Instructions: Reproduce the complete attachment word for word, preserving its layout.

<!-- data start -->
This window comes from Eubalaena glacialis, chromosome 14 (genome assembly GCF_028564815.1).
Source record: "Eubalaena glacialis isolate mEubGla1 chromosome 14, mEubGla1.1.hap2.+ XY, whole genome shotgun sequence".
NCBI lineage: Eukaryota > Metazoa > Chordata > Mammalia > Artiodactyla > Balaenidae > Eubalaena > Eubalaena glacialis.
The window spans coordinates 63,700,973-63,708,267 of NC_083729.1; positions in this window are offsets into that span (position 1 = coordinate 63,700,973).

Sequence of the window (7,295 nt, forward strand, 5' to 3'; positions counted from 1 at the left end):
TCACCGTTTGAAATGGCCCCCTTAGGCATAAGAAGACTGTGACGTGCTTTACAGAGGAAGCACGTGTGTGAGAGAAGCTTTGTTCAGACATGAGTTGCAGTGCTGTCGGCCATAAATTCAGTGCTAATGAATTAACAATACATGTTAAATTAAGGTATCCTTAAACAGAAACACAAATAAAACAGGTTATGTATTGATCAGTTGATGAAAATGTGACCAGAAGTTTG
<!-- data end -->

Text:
This window comes from Eubalaena glacialis, chromosome 14 (genome assembly GCF_028564815.1).
Source record: "Eubalaena glacialis isolate mEubGla1 chromosome 14, mEubGla1.1.hap2.+ XY, whole genome shotgun sequence".
NCBI lineage: Eukaryota > Metazoa > Chordata > Mammalia > Artiodactyla > Balaenidae > Eubalaena > Eubalaena glacialis.
The window spans coordinates 63,700,973-63,708,267 of NC_083729.1; positions in this window are offsets into that span (position 1 = coordinate 63,700,973).

Sequence of the window (7,295 nt, forward strand, 5' to 3'; positions counted from 1 at the left end):
TCACCGTTTGAAATGGCCCCCTTAGGCATAAGAAGACTGTGACGTGCTTTACAGAGGAAGCACGTGTGTGAGAGAAGCTTTGTTCAGACATGAGTTGCAGTGCTGTCGGCCATAAATTCAGTGCTAATGAATTAACAATACATGTTAAATTAAGGTATCCTTAAACAGAAACACAAATAAAACAGGTTATGTATTGATCAGTTGATGAAAATGTGACCAGAAGTTTG